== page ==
The Results are in...23andMe Test
Some in the chronic fatigue syndrome community theorized that the debilitating symptoms of fatigue may be blamed on in-born errors of metabolism. These in-born errors are due to simple genetic alterations (single nucleotide polymorphisms; SNPs) that can result in poorly functioning enzymes that block or disrupt biochemical pathways.
The late Rich Van Konynenburg popularized the idea that CFS patients may have certain SNPs in methylation pathways; when addressed nutritionally can improve symptom severity. His theory was born out of the work of Amy Yasko, PhD who looks for in-born metabolic errors in her autism work. I studied Yasko's and Koynenburg’s work very closely over the past year and wanted to collect SNP data on myself. My results are in:
Based on the raw data from my 23andMe analysis, these are my homozygous mutations. Homozygous mutations (+/+) indicate that 100% of these enzymes are genetically altered, which likely slows down metabolic reactions.
Below are my heterozygous mutations. Heterozygous mutations (+/-) may differ from homozygous mutations (+/+) in associated metabolic abnormalities since a person with a heterozygous mutation will often still have one fully functioning copy of the gene.
COMT V158M & COMT H62H
CBS C699T & CBS A360A
Now that I know my SNPs, what changes did I make to my supplement protocol or diet?
Based on the homozygous (+/+) MTRR A66G SNP, I make sure to only use methyl-forms of B12. MTTR is the enzyme Methionine Synthase which is responsible for regenerating B12 needed to recycle homocysteine back to methionine. With this SNP, my metabolism may be slow/inefficient when utilizing B12, leading to a back-up in homocysteine (a finding that has been confirmed by past labwork).
I have several heterozygous alterations in key methylation pathway enzymes. Let’s tackle the COMT enzymes first. catechol-O-methyltransferase (COMT) is a key enzyme involved in the production of “feel good” neurotransmitters like dopamine and adrenaline. With sluggish/inefficient COMT enzymes there may be lowered neurotransmitters leading to depressive symptoms. With this finding I have implemented two new supplements to give the pathway a boost. First, I added Royal Jelly, a natural source of BH4 (according to Yasko), which is necessary to convert amino acids into these beneficial neurotransmitters. I’ve also added SAMe, S-Adenosyl-L-Methionine, which provides the methyl group needed to assist COMT enzymes. Both interventions sustainably improved my mood and sense of well-being.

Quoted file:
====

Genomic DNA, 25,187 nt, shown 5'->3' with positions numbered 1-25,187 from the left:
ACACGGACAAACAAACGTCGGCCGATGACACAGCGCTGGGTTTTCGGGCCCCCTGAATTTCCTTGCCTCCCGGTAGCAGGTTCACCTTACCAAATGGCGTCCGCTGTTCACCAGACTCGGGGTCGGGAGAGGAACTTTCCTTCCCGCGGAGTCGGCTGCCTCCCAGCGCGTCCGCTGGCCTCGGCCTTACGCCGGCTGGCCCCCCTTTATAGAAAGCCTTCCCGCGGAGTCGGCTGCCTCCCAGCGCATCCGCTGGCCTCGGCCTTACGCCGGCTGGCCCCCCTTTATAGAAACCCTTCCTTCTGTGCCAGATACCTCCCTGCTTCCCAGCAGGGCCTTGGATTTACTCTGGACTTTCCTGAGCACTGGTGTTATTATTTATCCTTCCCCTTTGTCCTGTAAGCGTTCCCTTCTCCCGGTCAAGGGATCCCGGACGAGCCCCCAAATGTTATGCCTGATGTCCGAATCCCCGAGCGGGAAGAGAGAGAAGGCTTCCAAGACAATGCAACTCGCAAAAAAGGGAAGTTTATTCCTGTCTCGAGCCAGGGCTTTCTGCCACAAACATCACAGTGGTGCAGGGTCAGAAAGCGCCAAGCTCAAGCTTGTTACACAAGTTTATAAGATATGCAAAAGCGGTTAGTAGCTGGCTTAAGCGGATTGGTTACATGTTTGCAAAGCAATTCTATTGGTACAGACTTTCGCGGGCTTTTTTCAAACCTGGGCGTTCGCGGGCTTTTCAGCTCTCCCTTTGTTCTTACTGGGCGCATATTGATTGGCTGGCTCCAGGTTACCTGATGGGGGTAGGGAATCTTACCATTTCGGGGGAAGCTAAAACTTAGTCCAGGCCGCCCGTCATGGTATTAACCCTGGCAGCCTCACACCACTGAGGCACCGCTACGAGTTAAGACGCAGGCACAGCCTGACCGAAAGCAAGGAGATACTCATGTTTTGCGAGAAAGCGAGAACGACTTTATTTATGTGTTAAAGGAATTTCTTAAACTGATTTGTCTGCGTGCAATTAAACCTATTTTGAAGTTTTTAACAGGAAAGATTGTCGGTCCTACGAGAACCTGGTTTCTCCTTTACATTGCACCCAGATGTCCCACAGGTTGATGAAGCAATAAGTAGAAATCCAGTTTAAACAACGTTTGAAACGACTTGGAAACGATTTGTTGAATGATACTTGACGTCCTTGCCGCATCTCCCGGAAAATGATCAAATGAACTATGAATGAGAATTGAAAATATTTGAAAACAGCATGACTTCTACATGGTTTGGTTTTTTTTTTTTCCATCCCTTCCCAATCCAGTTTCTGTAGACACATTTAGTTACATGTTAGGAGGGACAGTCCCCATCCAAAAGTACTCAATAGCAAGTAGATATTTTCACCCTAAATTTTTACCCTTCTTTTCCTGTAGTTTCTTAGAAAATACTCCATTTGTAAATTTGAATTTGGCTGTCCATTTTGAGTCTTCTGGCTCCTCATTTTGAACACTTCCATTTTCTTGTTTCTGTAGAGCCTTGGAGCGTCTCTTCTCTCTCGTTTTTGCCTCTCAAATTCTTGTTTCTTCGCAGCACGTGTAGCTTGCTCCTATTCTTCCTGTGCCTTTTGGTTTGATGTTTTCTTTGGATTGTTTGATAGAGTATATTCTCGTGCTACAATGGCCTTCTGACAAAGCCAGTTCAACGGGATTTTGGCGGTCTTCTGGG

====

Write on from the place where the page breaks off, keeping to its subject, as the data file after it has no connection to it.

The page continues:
Next is betaine-homocysteine methyltransferase (BHMT) which is an enzyme that serves to recycle homocysteine back into methionine. This pathway is not the primary means to recycle homocysteine, but acts as a secondary short-cut pathway. The enzyme BHMT requires trimethylglycine (TMG) to function. TMG is commonly found in supplements in the form of Betaine, and is readily available in the diet.
The last heterozygous alteration in my methylation pathway is the enzyme cystathione B-synthase (CBS). This enzyme functions to convert homocysteine to the antioxidant glutathione. CBS requires a B vitamin for proper function—thus adding this vitamin would theoretically improve functioning of my sluggish CBS enzymes. Vitamin B6 in the active form of pyridoxal 5'-phosphate activates CBS enzymes pushing homocysteine toward glutathione.
Using genetic data to design nutrition and supplement recommendations is far from an exact science. What works for one may not work for another. Currently a crowd-funded study hopes to uncover the role of methylation cycle SNPs in ME/CFS. Until then, we can only speculate if these simple interventions, like B12 and active folate, will make a major difference in symptoms.
Have you checked your methylation SNPs and changed your treatment approach based on the findings? If so, let us know in the comments.